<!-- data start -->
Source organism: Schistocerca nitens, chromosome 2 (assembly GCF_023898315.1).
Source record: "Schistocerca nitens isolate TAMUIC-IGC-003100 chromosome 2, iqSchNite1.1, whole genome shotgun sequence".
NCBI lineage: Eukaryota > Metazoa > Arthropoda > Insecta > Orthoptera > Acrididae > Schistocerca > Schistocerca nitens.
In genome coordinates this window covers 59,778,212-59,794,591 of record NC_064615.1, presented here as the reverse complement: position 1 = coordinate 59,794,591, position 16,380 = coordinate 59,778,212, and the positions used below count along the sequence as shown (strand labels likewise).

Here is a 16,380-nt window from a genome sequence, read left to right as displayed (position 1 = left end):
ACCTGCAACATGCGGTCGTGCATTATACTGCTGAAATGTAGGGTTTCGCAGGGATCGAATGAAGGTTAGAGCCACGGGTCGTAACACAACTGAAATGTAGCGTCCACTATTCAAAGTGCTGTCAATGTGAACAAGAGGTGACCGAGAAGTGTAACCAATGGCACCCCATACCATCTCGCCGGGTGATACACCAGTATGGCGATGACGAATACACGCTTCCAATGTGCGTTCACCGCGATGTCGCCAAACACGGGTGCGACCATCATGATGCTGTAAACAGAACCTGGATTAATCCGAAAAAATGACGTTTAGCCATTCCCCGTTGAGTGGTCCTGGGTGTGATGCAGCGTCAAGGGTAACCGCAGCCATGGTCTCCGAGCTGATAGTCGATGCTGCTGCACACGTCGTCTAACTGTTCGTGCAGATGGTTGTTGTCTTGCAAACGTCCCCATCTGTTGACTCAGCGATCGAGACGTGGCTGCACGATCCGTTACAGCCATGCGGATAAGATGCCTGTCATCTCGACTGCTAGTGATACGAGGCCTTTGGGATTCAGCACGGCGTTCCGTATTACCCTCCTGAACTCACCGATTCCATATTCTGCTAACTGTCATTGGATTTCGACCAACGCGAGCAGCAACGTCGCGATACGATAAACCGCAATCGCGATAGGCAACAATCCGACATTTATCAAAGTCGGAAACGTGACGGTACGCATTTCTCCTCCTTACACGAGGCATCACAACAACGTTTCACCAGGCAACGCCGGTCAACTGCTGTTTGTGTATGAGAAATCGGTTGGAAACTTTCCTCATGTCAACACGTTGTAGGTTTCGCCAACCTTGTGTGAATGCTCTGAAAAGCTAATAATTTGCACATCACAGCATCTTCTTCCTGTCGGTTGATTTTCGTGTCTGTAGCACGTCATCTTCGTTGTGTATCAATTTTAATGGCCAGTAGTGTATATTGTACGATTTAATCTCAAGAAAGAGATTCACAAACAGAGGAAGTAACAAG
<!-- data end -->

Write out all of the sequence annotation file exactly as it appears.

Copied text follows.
Source organism: Schistocerca nitens, chromosome 2 (assembly GCF_023898315.1).
Source record: "Schistocerca nitens isolate TAMUIC-IGC-003100 chromosome 2, iqSchNite1.1, whole genome shotgun sequence".
NCBI lineage: Eukaryota > Metazoa > Arthropoda > Insecta > Orthoptera > Acrididae > Schistocerca > Schistocerca nitens.
In genome coordinates this window covers 59,778,212-59,794,591 of record NC_064615.1, presented here as the reverse complement: position 1 = coordinate 59,794,591, position 16,380 = coordinate 59,778,212, and the positions used below count along the sequence as shown (strand labels likewise).

Here is a 16,380-nt window from a genome sequence, read left to right as displayed (position 1 = left end):
ACCTGCAACATGCGGTCGTGCATTATACTGCTGAAATGTAGGGTTTCGCAGGGATCGAATGAAGGTTAGAGCCACGGGTCGTAACACAACTGAAATGTAGCGTCCACTATTCAAAGTGCTGTCAATGTGAACAAGAGGTGACCGAGAAGTGTAACCAATGGCACCCCATACCATCTCGCCGGGTGATACACCAGTATGGCGATGACGAATACACGCTTCCAATGTGCGTTCACCGCGATGTCGCCAAACACGGGTGCGACCATCATGATGCTGTAAACAGAACCTGGATTAATCCGAAAAAATGACGTTTAGCCATTCCCCGTTGAGTGGTCCTGGGTGTGATGCAGCGTCAAGGGTAACCGCAGCCATGGTCTCCGAGCTGATAGTCGATGCTGCTGCACACGTCGTCTAACTGTTCGTGCAGATGGTTGTTGTCTTGCAAACGTCCCCATCTGTTGACTCAGCGATCGAGACGTGGCTGCACGATCCGTTACAGCCATGCGGATAAGATGCCTGTCATCTCGACTGCTAGTGATACGAGGCCTTTGGGATTCAGCACGGCGTTCCGTATTACCCTCCTGAACTCACCGATTCCATATTCTGCTAACTGTCATTGGATTTCGACCAACGCGAGCAGCAACGTCGCGATACGATAAACCGCAATCGCGATAGGCAACAATCCGACATTTATCAAAGTCGGAAACGTGACGGTACGCATTTCTCCTCCTTACACGAGGCATCACAACAACGTTTCACCAGGCAACGCCGGTCAACTGCTGTTTGTGTATGAGAAATCGGTTGGAAACTTTCCTCATGTCAACACGTTGTAGGTTTCGCCAACCTTGTGTGAATGCTCTGAAAAGCTAATAATTTGCACATCACAGCATCTTCTTCCTGTCGGTTGATTTTCGTGTCTGTAGCACGTCATCTTCGTTGTGTATCAATTTTAATGGCCAGTAGTGTATATTGTACGATTTAATCTCAAGAAAGAGATTCACAAACAGAGGAAGTAACAAG